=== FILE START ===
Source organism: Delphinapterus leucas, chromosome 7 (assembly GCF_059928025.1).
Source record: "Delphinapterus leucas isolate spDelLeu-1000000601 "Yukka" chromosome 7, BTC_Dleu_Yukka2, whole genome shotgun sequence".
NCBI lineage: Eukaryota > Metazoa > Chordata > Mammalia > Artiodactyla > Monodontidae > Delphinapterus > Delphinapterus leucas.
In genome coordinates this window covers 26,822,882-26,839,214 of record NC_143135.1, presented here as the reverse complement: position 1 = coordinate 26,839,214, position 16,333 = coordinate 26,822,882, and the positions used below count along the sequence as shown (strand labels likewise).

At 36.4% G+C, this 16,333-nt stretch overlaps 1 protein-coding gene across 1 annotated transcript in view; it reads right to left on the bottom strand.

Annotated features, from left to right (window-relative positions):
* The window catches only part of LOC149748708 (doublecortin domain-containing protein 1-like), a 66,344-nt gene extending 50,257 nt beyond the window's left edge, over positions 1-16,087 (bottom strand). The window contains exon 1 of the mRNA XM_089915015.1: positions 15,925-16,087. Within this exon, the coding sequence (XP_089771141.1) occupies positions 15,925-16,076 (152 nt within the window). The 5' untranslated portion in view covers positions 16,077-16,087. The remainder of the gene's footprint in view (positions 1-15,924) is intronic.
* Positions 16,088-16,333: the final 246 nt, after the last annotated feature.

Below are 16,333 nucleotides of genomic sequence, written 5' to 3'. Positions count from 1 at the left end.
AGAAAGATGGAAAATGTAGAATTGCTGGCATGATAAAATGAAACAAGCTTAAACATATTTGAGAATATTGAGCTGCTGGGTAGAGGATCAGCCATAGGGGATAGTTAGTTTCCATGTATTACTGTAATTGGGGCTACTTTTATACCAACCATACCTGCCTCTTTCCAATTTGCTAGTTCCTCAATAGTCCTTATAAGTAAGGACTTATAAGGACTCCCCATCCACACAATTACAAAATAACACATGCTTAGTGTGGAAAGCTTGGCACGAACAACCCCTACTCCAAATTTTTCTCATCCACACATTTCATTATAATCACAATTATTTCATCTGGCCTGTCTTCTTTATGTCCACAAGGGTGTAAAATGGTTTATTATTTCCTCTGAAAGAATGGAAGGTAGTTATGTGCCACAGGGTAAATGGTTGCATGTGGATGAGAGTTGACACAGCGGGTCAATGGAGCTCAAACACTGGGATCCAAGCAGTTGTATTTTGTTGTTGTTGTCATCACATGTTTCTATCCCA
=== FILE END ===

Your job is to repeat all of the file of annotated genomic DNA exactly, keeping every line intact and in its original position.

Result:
Source organism: Delphinapterus leucas, chromosome 7 (assembly GCF_059928025.1).
Source record: "Delphinapterus leucas isolate spDelLeu-1000000601 "Yukka" chromosome 7, BTC_Dleu_Yukka2, whole genome shotgun sequence".
NCBI lineage: Eukaryota > Metazoa > Chordata > Mammalia > Artiodactyla > Monodontidae > Delphinapterus > Delphinapterus leucas.
In genome coordinates this window covers 26,822,882-26,839,214 of record NC_143135.1, presented here as the reverse complement: position 1 = coordinate 26,839,214, position 16,333 = coordinate 26,822,882, and the positions used below count along the sequence as shown (strand labels likewise).

At 36.4% G+C, this 16,333-nt stretch overlaps 1 protein-coding gene across 1 annotated transcript in view; it reads right to left on the bottom strand.

Annotated features, from left to right (window-relative positions):
* The window catches only part of LOC149748708 (doublecortin domain-containing protein 1-like), a 66,344-nt gene extending 50,257 nt beyond the window's left edge, over positions 1-16,087 (bottom strand). The window contains exon 1 of the mRNA XM_089915015.1: positions 15,925-16,087. Within this exon, the coding sequence (XP_089771141.1) occupies positions 15,925-16,076 (152 nt within the window). The 5' untranslated portion in view covers positions 16,077-16,087. The remainder of the gene's footprint in view (positions 1-15,924) is intronic.
* Positions 16,088-16,333: the final 246 nt, after the last annotated feature.

Below are 16,333 nucleotides of genomic sequence, written 5' to 3'. Positions count from 1 at the left end.
AGAAAGATGGAAAATGTAGAATTGCTGGCATGATAAAATGAAACAAGCTTAAACATATTTGAGAATATTGAGCTGCTGGGTAGAGGATCAGCCATAGGGGATAGTTAGTTTCCATGTATTACTGTAATTGGGGCTACTTTTATACCAACCATACCTGCCTCTTTCCAATTTGCTAGTTCCTCAATAGTCCTTATAAGTAAGGACTTATAAGGACTCCCCATCCACACAATTACAAAATAACACATGCTTAGTGTGGAAAGCTTGGCACGAACAACCCCTACTCCAAATTTTTCTCATCCACACATTTCATTATAATCACAATTATTTCATCTGGCCTGTCTTCTTTATGTCCACAAGGGTGTAAAATGGTTTATTATTTCCTCTGAAAGAATGGAAGGTAGTTATGTGCCACAGGGTAAATGGTTGCATGTGGATGAGAGTTGACACAGCGGGTCAATGGAGCTCAAACACTGGGATCCAAGCAGTTGTATTTTGTTGTTGTTGTCATCACATGTTTCTATCCCA